The London-listed bank’s decision to close its New Zealand wealth and personal banking business is part of its plans to exit less profitable businesses globally to focus on expanding in specific Asian markets. The process will happen over several years in a phased manner, it said in a statement. It can “no longer justify investing into this business given the changing operating requirements in the market and the scalability of the business,” it added.
HSBC is continuing to shift its focus to Asia, which will be its primary driver for growth in the future. But it is doing so at the expense of its presence in many other markets, which has led to criticism from some quarters. This has included the bank’s endorsement of China’s controversial national security law and the closing of the accounts of pro-democracy activists in Hong Kong. Its chief financial officer Georges Elhedery, in a recent interview with Reuters, acknowledged that the bank is reviewing an exit from about one in five of its markets worldwide, though he declined to name them.
In New Zealand, the bank has stopped taking on new retail customers and is helping existing customers to switch to other personal and wealth service providers. It said term deposits and longer-term arrangements like home loans would be honored. The bank will continue to operate and grow its wholesale banking business in New Zealand, which includes commercial banking for international clients and its market-making and securities services businesses.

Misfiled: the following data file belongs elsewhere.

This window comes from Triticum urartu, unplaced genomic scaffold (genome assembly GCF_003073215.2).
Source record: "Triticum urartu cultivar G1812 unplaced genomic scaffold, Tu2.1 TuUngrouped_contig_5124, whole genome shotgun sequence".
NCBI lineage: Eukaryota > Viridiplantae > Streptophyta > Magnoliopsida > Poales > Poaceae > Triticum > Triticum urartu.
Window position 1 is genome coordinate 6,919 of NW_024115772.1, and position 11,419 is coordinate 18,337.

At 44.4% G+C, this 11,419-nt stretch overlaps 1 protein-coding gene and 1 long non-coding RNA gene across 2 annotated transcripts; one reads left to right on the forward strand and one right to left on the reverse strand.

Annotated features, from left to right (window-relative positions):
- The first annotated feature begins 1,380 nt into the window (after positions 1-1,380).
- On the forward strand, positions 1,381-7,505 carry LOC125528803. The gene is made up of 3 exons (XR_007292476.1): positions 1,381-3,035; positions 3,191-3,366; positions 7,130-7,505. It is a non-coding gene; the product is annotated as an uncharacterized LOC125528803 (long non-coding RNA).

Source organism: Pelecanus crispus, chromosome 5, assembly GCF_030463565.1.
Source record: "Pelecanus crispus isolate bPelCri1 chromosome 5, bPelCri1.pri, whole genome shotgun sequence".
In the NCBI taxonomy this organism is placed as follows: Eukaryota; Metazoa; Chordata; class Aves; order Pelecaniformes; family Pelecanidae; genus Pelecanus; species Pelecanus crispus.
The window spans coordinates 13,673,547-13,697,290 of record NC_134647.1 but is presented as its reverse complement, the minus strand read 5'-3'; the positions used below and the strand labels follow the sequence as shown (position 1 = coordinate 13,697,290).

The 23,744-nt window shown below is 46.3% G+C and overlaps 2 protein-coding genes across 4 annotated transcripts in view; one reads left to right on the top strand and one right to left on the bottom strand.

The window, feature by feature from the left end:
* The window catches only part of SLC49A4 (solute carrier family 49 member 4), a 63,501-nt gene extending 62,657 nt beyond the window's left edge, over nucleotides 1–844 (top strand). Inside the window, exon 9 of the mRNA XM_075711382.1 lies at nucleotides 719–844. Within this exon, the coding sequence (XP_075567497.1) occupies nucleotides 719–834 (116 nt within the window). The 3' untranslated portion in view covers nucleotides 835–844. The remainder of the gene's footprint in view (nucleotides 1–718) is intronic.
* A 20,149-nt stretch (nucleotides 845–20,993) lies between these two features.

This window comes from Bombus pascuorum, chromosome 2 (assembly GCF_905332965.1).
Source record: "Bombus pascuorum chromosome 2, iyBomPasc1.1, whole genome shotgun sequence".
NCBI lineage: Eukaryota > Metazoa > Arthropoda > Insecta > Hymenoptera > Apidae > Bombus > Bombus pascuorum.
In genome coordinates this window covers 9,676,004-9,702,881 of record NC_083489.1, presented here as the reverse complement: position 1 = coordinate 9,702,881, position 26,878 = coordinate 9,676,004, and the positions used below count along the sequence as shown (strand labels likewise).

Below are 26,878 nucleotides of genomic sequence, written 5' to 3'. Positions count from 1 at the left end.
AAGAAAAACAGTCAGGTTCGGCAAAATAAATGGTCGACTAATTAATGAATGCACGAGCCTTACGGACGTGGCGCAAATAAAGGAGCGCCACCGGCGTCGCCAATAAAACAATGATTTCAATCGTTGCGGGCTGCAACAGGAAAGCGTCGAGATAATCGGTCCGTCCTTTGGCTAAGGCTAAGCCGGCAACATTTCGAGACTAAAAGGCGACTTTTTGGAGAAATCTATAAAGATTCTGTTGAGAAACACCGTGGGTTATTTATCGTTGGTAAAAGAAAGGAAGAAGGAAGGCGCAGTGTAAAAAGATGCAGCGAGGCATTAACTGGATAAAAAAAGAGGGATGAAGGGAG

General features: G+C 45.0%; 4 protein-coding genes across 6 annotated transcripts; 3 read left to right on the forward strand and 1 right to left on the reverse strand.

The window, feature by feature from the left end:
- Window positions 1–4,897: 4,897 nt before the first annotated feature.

It’s a reminder that the age of globalization is rapidly ending and that the value of having a sprawling network of offices worldwide is being eroded. Instead, accessing the best assets in the most competitive and fastest-growing markets is becoming increasingly important. In that sense, it makes excellent sense for banks to look for the most efficient way to grow their operations in the most important markets.
As the bank winds down its operations in the countries it is withdrawing from, it will free up more capital to invest in growth in its core businesses in Asia, which should help them drive sustainable growth there. It will also allow the bank to focus better on the specific challenges and opportunities in those markets and use its resources best.
HSBC’s decision to close its New Zealand wealth business is essential to the bank’s pivot to Asia. But it shouldn’t be the last. The company needs to review how it operates in all its markets and find ways to streamline its operations.